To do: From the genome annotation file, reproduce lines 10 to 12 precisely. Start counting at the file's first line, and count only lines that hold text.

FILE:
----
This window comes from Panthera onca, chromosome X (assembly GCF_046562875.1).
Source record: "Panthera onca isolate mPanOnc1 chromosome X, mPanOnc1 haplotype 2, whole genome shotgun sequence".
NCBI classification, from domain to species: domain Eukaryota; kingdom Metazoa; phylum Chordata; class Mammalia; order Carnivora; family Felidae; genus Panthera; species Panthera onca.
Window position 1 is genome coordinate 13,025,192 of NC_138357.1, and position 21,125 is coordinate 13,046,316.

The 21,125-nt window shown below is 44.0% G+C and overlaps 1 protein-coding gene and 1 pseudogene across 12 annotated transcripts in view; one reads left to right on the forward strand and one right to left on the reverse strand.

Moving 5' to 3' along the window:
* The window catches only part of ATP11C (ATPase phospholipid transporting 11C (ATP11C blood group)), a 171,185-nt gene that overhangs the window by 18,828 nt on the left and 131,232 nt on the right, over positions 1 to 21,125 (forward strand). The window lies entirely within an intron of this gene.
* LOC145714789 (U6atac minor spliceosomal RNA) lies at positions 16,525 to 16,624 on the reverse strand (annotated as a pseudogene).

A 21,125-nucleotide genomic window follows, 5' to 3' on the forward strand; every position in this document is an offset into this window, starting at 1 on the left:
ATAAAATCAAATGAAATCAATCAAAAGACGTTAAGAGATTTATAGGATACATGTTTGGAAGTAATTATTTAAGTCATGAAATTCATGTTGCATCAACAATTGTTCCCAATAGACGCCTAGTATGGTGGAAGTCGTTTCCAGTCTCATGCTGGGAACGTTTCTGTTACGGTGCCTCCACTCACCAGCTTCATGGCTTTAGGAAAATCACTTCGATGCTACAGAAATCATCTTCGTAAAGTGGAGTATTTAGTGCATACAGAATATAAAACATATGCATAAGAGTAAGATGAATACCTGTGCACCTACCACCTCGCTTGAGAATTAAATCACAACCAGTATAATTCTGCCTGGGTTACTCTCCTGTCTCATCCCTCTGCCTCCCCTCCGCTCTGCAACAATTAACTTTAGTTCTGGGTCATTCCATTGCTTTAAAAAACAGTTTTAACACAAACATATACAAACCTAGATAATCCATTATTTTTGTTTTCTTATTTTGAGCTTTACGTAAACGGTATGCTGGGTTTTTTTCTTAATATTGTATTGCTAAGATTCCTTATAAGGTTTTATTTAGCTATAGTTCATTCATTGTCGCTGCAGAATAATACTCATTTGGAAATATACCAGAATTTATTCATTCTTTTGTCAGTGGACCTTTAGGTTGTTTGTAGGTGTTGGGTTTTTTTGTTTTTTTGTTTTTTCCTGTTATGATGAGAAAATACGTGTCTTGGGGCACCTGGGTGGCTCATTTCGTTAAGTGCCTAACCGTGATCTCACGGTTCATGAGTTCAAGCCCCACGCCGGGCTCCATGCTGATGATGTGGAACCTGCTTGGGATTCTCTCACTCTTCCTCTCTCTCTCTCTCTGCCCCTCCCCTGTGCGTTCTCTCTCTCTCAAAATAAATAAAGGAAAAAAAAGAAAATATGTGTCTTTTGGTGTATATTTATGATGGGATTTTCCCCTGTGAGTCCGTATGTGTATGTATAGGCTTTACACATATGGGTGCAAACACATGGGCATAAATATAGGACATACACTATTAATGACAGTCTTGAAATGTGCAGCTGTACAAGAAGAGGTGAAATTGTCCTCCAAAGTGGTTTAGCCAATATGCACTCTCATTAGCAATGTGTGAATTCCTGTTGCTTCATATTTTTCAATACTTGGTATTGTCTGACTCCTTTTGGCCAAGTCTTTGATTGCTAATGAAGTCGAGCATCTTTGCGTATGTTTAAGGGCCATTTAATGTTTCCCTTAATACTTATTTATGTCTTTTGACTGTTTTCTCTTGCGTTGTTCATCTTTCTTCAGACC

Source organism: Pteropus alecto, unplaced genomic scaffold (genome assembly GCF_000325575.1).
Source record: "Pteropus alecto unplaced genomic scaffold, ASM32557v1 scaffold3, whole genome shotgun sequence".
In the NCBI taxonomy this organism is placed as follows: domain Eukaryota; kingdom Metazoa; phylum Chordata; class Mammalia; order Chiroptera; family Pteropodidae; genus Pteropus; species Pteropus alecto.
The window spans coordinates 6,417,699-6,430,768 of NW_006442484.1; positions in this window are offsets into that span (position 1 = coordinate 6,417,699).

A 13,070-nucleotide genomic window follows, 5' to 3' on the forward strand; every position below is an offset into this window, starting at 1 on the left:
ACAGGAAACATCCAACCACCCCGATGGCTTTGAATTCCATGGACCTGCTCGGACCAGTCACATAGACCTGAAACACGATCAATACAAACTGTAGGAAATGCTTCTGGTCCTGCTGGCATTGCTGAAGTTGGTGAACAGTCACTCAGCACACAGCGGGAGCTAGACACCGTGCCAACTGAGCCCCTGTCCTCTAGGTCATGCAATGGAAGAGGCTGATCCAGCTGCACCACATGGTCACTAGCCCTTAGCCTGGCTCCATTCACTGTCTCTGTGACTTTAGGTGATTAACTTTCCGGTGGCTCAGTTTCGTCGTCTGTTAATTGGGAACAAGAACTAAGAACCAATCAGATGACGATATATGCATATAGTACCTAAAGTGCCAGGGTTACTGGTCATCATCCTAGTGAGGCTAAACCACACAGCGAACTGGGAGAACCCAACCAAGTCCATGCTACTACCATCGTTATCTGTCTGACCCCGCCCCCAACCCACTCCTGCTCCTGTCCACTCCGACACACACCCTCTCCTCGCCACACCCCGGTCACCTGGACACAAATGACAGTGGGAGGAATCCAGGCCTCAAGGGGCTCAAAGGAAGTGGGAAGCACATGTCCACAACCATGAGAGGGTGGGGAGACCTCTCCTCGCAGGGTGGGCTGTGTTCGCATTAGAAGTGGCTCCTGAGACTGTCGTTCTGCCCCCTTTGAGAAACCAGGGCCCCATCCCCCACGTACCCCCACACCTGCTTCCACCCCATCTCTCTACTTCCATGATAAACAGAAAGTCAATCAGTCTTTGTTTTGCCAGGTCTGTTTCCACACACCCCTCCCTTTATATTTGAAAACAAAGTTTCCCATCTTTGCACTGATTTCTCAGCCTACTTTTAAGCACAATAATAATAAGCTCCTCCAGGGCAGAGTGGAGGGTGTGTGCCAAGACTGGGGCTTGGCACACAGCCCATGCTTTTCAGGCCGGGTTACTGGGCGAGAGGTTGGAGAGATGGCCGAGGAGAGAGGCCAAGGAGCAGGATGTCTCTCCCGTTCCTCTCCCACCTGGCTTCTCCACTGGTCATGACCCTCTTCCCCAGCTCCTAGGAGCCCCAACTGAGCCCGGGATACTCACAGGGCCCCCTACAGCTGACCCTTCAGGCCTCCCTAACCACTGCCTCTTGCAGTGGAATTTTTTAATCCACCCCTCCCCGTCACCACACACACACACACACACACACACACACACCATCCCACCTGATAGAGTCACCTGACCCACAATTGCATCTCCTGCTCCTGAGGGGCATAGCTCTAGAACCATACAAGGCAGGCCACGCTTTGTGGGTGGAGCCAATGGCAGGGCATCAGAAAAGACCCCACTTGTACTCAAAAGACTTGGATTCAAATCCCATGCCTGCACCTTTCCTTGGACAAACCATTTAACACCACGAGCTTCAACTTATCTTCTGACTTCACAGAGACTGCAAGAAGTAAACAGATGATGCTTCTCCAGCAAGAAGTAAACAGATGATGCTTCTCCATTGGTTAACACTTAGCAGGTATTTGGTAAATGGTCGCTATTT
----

ATAAAATCAAATGAAATCAATCAAAAGACGTTAAGAGATTTATAGGATACATGTTTGGAAGTAATTATTTAAGTCATGAAATTCATGTTGCATCAACAATTGTTCCCAATAGACGCCTAGTATGGTGGAAGTCGTTTCCAGTCTCATGCTGGGAACGTTTCTGTTACGGTGCCTCCACTCACCAGCTTCATGGCTTTAGGAAAATCACTTCGATGCTACAGAAATCATCTTCGTAAAGTGGAGTATTTAGTGCATACAGAATATAAAACATATGCATAAGAGTAAGATGAATACCTGTGCACCTACCACCTCGCTTGAGAATTAAATCACAACCAGTATAATTCTGCCTGGGTTACTCTCCTGTCTCATCCCTCTGCCTCCCCTCCGCTCTGCAACAATTAACTTTAGTTCTGGGTCATTCCATTGCTTTAAAAAACAGTTTTAACACAAACATATACAAACCTAGATAATCCATTATTTTTGTTTTCTTATTTTGAGCTTTACGTAAACGGTATGCTGGGTTTTTTTCTTAATATTGTATTGCTAAGATTCCTTATAAGGTTTTATTTAGCTATAGTTCATTCATTGTCGCTGCAGAATAATACTCATTTGGAAATATACCAGAATTTATTCATTCTTTTGTCAGTGGACCTTTAGGTTGTTTGTAGGTGTTGGGTTTTTTTGTTTTTTTGTTTTTTCCTGTTATGATGAGAAAATACGTGTCTTGGGGCACCTGGGTGGCTCATTTCGTTAAGTGCCTAACCGTGATCTCACGGTTCATGAGTTCAAGCCCCACGCCGGGCTCCATGCTGATGATGTGGAACCTGCTTGGGATTCTCTCACTCTTCCTCTCTCTCTCTCTCTGCCCCTCCCCTGTGCGTTCTCTCTCTCTCAAAATAAATAAAGGAAAAAAAAGAAAATATGTGTCTTTTGGTGTATATTTATGATGGGATTTTCCCCTGTGAGTCCGTATGTGTATGTATAGGCTTTACACATATGGGTGCAAACACATGGGCATAAATATAGGACATACACTATTAATGACAGTCTTGAAATGTGCAGCTGTACAAGAAGAGGTGAAATTGTCCTCCAAAGTGGTTTAGCCAATATGCACTCTCATTAGCAATGTGTGAATTCCTGTTGCTTCATATTTTTCAATACTTGGTATTGTCTGACTCCTTTTGGCCAAGTCTTTGATTGCTAATGAAGTCGAGCATCTTTGCGTATGTTTAAGGGCCATTTAATGTTTCCCTTAATACTTATTTATGTCTTTTGACTGTTTTCTCTTGCGTTGTTCATCTTTCTTCAGACC

Source organism: Pteropus alecto, unplaced genomic scaffold (genome assembly GCF_000325575.1).
Source record: "Pteropus alecto unplaced genomic scaffold, ASM32557v1 scaffold3, whole genome shotgun sequence".